Trump’s claim that hydroxychloroquine could combat the novel coronavirus has led to a decline in supply for those who need the medicine most.
By DeMicia Inman, The Grio
President Donald Trump’s claim that Plaquenil, better known by the generic name hydroxychloroquine, could combat the novel coronavirus has led to a decline in supply for those who need the medicine most.
There is little evidence the drug works as a treatment against COVID-19, however, this does not stop some from stocking up. According to ProPublica, following Trump’s public announcement the drug has remained in low-stock, which has prevented patients who use the medicine to treat Lupus and other illnesses from filling their regular prescriptions.
Lupus is a serious autoimmune disorder that causes the immune system to attack the body, causing extreme pain, fatigue, and organ damage. According to Lupus.org, the illness disproportionately affects Black women.
Research shows that lupus impacts 1 out of every 537 Black women, and African American patients are more likely to have organ system involvement, more active disease and lower levels of support compared to white lupus patients.
R&B singer Toni Braxton has been opened about her struggles with lupus and recently shared details of her experience with theGrio. In an exclusive interview, Braxton describes living with lupus since her 2008 diagnosis following a heart attack while performing in Las Vegas.
“When I was first diagnosed I felt that I had no one to help me,” Braxton said. “I always try to be vocal and educate people. I remember being afraid and I don’t want anyone to feel that feeling that I had.” she continues.
Dealing with Lupus includes adhering to health regimens that for some are now compromised. This leaves patients, mostly Black women, open to not only lupus complications, but also puts them at greater risk for contracting a serious case of coronavirus.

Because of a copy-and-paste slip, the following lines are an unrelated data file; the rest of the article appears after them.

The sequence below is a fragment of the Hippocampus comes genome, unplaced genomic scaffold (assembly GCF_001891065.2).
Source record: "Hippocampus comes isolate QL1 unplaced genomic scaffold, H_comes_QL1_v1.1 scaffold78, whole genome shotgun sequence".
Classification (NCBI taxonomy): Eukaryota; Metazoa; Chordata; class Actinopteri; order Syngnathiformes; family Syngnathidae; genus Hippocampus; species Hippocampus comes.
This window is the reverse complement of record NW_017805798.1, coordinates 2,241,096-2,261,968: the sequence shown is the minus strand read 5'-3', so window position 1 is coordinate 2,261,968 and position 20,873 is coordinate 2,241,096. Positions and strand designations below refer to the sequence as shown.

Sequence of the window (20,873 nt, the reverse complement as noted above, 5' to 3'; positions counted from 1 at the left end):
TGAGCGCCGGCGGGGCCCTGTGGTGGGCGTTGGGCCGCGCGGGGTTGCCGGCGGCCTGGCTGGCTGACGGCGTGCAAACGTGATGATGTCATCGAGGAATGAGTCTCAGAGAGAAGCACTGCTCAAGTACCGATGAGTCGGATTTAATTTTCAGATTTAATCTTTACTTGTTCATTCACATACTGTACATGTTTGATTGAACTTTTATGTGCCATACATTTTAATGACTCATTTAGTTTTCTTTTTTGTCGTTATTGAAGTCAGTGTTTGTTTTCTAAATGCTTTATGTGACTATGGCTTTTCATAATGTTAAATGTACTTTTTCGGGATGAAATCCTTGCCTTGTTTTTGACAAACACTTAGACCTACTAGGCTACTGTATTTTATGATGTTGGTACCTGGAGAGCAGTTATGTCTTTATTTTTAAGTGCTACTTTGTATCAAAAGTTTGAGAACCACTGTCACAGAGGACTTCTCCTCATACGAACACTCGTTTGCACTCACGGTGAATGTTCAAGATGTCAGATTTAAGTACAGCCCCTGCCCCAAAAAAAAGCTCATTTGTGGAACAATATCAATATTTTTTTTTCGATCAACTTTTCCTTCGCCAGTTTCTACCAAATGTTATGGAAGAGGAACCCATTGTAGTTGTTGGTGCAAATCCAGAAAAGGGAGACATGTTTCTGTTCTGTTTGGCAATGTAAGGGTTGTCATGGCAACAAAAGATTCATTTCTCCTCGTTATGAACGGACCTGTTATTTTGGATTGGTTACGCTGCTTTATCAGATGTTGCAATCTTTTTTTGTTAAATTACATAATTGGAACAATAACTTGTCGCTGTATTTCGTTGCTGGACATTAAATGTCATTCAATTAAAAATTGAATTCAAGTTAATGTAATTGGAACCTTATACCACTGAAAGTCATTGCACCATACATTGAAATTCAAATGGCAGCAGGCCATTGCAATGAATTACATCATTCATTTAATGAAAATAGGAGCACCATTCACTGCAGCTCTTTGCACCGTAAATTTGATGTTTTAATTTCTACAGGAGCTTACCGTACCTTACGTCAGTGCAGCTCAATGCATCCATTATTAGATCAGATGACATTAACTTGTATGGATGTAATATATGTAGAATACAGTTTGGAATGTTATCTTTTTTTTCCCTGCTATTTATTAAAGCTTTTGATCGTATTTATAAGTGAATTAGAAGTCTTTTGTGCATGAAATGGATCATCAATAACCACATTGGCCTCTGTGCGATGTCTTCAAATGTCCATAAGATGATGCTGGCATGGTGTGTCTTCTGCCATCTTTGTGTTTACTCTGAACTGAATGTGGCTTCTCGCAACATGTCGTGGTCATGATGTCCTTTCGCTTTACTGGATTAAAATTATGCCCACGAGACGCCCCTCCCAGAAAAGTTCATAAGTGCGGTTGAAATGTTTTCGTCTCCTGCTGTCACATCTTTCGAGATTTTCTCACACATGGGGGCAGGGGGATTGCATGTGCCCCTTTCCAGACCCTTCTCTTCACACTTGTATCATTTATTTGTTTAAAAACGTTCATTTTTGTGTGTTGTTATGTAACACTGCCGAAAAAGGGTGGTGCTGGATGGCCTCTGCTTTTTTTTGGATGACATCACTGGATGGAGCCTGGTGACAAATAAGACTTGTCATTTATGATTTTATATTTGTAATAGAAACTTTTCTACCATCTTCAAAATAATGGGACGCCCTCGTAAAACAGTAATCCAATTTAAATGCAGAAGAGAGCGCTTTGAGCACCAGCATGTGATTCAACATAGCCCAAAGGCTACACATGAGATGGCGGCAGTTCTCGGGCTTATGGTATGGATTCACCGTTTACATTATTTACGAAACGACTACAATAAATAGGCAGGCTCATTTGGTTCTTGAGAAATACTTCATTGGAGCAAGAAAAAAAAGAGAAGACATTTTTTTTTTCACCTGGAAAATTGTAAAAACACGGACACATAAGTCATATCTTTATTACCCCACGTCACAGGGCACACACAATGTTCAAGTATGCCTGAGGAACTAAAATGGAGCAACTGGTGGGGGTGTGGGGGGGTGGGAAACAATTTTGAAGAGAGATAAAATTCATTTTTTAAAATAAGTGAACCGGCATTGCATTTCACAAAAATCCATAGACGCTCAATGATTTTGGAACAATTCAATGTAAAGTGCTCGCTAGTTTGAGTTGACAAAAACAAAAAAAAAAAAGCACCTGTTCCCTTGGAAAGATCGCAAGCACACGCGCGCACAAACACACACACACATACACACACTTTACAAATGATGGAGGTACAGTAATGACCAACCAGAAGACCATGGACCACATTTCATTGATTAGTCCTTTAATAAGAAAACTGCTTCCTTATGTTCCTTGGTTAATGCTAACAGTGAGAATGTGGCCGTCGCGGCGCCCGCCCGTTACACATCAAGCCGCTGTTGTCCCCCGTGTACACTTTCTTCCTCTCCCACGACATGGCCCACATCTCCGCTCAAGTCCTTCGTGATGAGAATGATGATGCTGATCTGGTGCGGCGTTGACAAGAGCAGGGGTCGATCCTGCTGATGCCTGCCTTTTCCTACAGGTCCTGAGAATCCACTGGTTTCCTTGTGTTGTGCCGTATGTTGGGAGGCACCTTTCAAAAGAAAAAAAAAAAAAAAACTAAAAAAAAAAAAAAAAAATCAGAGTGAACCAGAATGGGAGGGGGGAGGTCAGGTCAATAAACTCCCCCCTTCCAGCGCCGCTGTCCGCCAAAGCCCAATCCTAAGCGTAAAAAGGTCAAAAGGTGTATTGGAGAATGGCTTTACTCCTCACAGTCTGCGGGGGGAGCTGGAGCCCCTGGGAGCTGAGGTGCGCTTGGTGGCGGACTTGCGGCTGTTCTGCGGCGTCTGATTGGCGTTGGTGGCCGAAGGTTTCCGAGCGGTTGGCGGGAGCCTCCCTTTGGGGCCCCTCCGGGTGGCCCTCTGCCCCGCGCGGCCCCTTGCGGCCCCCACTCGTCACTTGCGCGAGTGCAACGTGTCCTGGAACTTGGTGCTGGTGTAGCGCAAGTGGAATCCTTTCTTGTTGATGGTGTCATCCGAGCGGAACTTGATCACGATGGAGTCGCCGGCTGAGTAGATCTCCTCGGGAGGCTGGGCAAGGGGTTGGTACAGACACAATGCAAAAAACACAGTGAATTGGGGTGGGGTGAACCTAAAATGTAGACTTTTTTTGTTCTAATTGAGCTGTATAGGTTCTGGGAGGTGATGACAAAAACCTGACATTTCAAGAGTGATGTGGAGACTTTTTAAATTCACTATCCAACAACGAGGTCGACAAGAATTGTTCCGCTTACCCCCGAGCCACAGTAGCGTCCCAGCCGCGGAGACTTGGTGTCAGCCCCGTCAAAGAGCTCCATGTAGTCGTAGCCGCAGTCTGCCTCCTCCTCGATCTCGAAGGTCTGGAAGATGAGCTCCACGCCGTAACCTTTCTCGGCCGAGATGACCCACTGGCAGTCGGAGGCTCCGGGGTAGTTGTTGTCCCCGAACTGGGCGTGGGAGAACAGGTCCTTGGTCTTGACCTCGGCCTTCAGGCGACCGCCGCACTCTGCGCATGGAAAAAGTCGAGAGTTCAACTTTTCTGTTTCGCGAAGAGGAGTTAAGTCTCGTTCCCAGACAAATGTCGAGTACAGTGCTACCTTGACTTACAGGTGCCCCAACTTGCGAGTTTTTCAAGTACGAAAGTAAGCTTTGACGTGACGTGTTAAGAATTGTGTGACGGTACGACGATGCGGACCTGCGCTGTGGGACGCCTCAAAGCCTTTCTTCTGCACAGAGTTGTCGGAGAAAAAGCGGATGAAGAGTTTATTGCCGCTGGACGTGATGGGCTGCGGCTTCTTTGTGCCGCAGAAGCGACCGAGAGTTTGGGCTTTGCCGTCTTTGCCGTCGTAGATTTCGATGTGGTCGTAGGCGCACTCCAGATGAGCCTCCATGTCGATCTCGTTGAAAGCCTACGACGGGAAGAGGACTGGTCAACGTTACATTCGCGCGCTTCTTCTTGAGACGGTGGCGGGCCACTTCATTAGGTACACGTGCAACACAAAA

According to ProPublica, Anna Valdez, a lupus patient who uses Plaquenil shared her fear that her supply could run dry. Valdez, a 49-year-old resident of California, has used Plaquenil for 15 years and on a recent trip to fill her prescription was informed the pharmacy only had 10 pills in stock.
Valdez shares that the lack of Plaquenil may trigger a flare, or cause her to take stronger, harmful medicine’s in place of the out-of-stock drugs.
Please do not misuse hydroxychloroquine. This med is critical for people who have SLE, like me. I was told today that my prescription cannot be filled because the suppliers are completely out. Now I do not have the meds I actually need for an incurable disease I actually have. 🤬 https://t.co/dlwuWCwVZk
— Dr. Anna Maria Valdez (@drannamvaldez) March 21, 2020
“When I think about the other people out there with lupus and other autoimmune disorders, we’re all really scared right now. I haven’t left my house in nine days. I’m working completely remotely,” Valdez said.
“If I get coronavirus, unlike someone else my age, almost 50 years old, who is likely to recover and will be fine, I will likely end up in the ICU.”
Although strong evidence supporting President Trump’s claim does not exist, studies continue to explore how hydroxychloroquine can be used against COVID-19. The University Of Minnesota has launched a clinical trial, seeking 1,500 people who have had household contact with coronavirus patients or healthcare workers that have been exposed to someone with COVID-19 within the past three days, who are both presently not ill or exhibiting symptoms.
The Lupus Foundation of America has issued a statement regarding the supply of hydroxychloroquine and chloroquine for lupus patients. The organization hopes that while manufacturers supply the drugs for research in treating COVID-19, they continue keeping stock, guaranteeing access to lupus patients with no alternatives.
The statement said, “We support efforts to fast track study of these drugs for COVID-19, but at the same time urge all stakeholders – patients, health care providers, industry, and government — to work together so that those with lupus and other conditions who rely on these drugs continue to have access to them while their potential use in COVID-19 is studied.”
This article originally appeared in The Grio.